CURRENT problems involving the inclusion of horse meat in processed meat products was a real slur on British farmers who meet a raft of rules and regulations – but also presents an opportunity to promote British meat.

That was the key message from Phil Stocker, chief executive of the National Sheep Association (NSA) addressing the Northern Region’s annual meeting.

Mr Stocker told the meeting in Penrith: “I think the issue will raise a lot of interest in prime meat products produced in Britain and that people will take these best ingredients and do more home cooking.”

However, retiring NSA northern chairman, Geoff Lawn, said: “We in the farming and food industry must be careful not to take a ‘holier than thou’ approach to the present situation.

“However, I do think that the present situation is something that we can use to our advantage in promoting British produce both now and in the future.”

Mr Stocker said farming organisations must work together in responding to the horse meat issue and welcomed an initiative by NSA chairman, John Geldard, in organising a London meeting bringing groups together.

Local vet, Matt Colston of Frame, Swift and Partners, told the AGM that a happy, healthy sheep was also likely to be the most productive sheep. Looking at the problem of fluke and worm resistance to anthelmintic preparations he stressed the importance of monitoring efficacy and dealing with resistant populations before they become a major problem.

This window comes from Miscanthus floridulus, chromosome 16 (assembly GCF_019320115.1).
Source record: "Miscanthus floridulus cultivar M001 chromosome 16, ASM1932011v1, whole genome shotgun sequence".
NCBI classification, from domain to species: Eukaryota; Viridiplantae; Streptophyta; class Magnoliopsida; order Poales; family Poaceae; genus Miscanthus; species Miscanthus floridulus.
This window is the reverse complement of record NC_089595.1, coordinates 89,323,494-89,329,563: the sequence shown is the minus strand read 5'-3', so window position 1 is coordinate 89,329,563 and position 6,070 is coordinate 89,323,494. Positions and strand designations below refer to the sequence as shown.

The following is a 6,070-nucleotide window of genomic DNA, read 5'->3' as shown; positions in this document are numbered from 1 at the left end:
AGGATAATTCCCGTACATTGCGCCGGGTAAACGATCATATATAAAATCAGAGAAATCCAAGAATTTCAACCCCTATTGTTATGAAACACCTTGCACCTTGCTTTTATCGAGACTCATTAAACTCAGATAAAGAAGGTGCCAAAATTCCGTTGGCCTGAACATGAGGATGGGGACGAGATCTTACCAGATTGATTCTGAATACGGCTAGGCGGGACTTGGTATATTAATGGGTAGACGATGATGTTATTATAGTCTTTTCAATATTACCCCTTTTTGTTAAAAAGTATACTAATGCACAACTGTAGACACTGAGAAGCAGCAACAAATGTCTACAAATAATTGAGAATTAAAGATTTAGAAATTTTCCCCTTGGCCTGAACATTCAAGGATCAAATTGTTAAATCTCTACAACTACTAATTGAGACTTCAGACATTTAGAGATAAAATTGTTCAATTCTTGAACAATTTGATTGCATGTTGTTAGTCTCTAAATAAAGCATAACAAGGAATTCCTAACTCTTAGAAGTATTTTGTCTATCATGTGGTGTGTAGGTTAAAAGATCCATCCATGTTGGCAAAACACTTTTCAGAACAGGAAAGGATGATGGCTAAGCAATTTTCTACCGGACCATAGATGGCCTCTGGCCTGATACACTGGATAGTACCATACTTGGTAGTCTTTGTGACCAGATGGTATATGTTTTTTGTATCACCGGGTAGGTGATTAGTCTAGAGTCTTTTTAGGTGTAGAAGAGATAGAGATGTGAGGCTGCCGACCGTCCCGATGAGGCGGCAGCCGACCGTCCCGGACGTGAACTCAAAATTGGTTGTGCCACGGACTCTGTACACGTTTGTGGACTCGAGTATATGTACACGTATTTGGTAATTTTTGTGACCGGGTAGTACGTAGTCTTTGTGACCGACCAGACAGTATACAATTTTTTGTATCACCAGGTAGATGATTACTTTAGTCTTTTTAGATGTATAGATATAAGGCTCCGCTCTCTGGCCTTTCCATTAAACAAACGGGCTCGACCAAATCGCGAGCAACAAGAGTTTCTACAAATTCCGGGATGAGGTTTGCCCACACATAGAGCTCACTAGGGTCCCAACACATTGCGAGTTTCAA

Auctioneer Stuart Bell was presented with the NSA Northern Region’s prestigious TI Allinson award for his contribution to the sheep industry in the North of England.

He has completed 40 years as an auctioneer, working at Kirkby Stephen mart since July 1975 and taking over its management in 1979.

Brought up in a Wensleydale farming family, he is a supporter of the North of England Mule Sheep Association and Swaledale Sheep Association as well as many other sheep organisations.

His citation said: “Held in high regard as an auctioneer, valuer, advisor, judge and stocksman Stuart has proven his trade by working his way through the industry gaining the respect of his clients, colleagues, friends and associates showing a dedication few could conceive.”

  • Accounts showed the Northern Region made an operating loss of £11,952 for the financial year ending December 31, 2012 compared to a profit of £12,827 in the previous year.

However, the figures show that the year ending December 31, 2011 included £24,694 proceeds from North Sheep 2011 and that without this income for 2011 was £1,078 compared to £1,855 in 2012, the latter boosted by £900 interest from an NSA national loan.

Administrative expenses were £13,807 for 2012 and £12,945 in 2011. Total assets, less current liabilities, were £52,127 for 2012 and £64,079 for the 2011 financial years.